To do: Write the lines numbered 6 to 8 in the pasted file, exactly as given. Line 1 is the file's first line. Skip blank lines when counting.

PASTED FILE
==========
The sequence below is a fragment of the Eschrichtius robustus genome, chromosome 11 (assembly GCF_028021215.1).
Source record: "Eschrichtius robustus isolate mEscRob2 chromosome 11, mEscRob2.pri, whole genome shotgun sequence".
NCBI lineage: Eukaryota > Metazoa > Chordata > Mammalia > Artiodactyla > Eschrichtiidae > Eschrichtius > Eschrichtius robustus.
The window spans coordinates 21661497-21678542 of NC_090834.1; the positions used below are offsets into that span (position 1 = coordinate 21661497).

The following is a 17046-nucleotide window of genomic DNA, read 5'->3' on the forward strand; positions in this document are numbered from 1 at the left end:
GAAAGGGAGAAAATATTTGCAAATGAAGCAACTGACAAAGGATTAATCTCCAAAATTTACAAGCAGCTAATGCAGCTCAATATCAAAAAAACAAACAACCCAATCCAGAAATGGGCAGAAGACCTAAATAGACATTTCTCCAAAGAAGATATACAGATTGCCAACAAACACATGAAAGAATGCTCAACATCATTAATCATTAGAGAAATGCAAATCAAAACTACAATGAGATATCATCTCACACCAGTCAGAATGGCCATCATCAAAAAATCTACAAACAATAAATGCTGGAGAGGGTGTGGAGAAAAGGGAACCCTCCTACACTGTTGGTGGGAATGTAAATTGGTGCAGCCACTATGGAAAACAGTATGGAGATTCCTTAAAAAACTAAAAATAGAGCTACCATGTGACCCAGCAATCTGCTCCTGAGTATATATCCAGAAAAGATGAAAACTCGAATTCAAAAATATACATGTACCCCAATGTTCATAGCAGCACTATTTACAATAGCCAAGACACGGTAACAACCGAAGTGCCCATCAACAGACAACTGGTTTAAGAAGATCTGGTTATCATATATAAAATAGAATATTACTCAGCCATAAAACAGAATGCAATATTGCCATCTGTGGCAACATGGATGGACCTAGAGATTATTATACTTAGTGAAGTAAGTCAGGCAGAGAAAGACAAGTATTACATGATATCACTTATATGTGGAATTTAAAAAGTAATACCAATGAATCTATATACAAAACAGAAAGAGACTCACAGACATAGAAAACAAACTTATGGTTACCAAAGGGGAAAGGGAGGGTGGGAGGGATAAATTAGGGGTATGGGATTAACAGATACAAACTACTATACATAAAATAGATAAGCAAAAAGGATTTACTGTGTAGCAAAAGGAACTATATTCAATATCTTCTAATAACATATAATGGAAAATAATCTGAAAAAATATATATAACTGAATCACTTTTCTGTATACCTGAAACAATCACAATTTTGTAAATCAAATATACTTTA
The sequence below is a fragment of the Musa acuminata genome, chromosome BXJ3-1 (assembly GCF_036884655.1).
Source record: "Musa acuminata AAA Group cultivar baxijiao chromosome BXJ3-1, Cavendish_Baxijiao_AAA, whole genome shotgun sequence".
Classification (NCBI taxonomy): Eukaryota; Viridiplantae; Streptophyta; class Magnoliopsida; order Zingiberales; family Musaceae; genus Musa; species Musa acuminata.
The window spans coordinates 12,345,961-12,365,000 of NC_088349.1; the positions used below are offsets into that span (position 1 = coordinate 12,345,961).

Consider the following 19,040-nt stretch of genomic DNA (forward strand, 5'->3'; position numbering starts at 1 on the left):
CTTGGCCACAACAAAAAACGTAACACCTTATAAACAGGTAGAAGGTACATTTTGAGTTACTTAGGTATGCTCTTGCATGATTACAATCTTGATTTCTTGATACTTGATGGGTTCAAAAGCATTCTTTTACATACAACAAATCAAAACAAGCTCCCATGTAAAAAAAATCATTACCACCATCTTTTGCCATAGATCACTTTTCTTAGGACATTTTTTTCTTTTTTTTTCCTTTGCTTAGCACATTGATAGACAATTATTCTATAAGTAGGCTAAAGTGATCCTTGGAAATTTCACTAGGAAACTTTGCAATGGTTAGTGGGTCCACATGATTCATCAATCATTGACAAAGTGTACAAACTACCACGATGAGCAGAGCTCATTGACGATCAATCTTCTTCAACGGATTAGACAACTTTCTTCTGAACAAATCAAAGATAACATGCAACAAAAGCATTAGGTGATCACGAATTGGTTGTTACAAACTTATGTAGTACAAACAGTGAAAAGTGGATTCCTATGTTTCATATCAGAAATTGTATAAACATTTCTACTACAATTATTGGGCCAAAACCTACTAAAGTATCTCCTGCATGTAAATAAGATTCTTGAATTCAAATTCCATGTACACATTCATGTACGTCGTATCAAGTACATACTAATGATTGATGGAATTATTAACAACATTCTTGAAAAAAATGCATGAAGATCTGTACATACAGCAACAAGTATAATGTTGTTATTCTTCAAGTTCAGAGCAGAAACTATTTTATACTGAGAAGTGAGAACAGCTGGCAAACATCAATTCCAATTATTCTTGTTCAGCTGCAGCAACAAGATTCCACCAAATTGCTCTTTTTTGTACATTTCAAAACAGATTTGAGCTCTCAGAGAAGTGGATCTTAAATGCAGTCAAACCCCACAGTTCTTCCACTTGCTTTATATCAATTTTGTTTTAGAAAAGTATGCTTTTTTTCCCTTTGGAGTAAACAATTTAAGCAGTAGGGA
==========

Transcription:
GAAAGGGAGAAAATATTTGCAAATGAAGCAACTGACAAAGGATTAATCTCCAAAATTTACAAGCAGCTAATGCAGCTCAATATCAAAAAAACAAACAACCCAATCCAGAAATGGGCAGAAGACCTAAATAGACATTTCTCCAAAGAAGATATACAGATTGCCAACAAACACATGAAAGAATGCTCAACATCATTAATCATTAGAGAAATGCAAATCAAAACTACAATGAGATATCATCTCACACCAGTCAGAATGGCCATCATCAAAAAATCTACAAACAATAAATGCTGGAGAGGGTGTGGAGAAAAGGGAACCCTCCTACACTGTTGGTGGGAATGTAAATTGGTGCAGCCACTATGGAAAACAGTATGGAGATTCCTTAAAAAACTAAAAATAGAGCTACCATGTGACCCAGCAATCTGCTCCTGAGTATATATCCAGAAAAGATGAAAACTCGAATTCAAAAATATACATGTACCCCAATGTTCATAGCAGCACTATTTACAATAGCCAAGACACGGTAACAACCGAAGTGCCCATCAACAGACAACTGGTTTAAGAAGATCTGGTTATCATATATAAAATAGAATATTACTCAGCCATAAAACAGAATGCAATATTGCCATCTGTGGCAACATGGATGGACCTAGAGATTATTATACTTAGTGAAGTAAGTCAGGCAGAGAAAGACAAGTATTACATGATATCACTTATATGTGGAATTTAAAAAGTAATACCAATGAATCTATATACAAAACAGAAAGAGACTCACAGACATAGAAAACAAACTTATGGTTACCAAAGGGGAAAGGGAGGGTGGGAGGGATAAATTAGGGGTATGGGATTAACAGATACAAACTACTATACATAAAATAGATAAGCAAAAAGGATTTACTGTGTAGCAAAAGGAACTATATTCAATATCTTCTAATAACATATAATGGAAAATAATCTGAAAAAATATATATAACTGAATCACTTTTCTGTATACCTGAAACAATCACAATTTTGTAAATCAAATATACTTTA
The sequence below is a fragment of the Musa acuminata genome, chromosome BXJ3-1 (assembly GCF_036884655.1).
Source record: "Musa acuminata AAA Group cultivar baxijiao chromosome BXJ3-1, Cavendish_Baxijiao_AAA, whole genome shotgun sequence".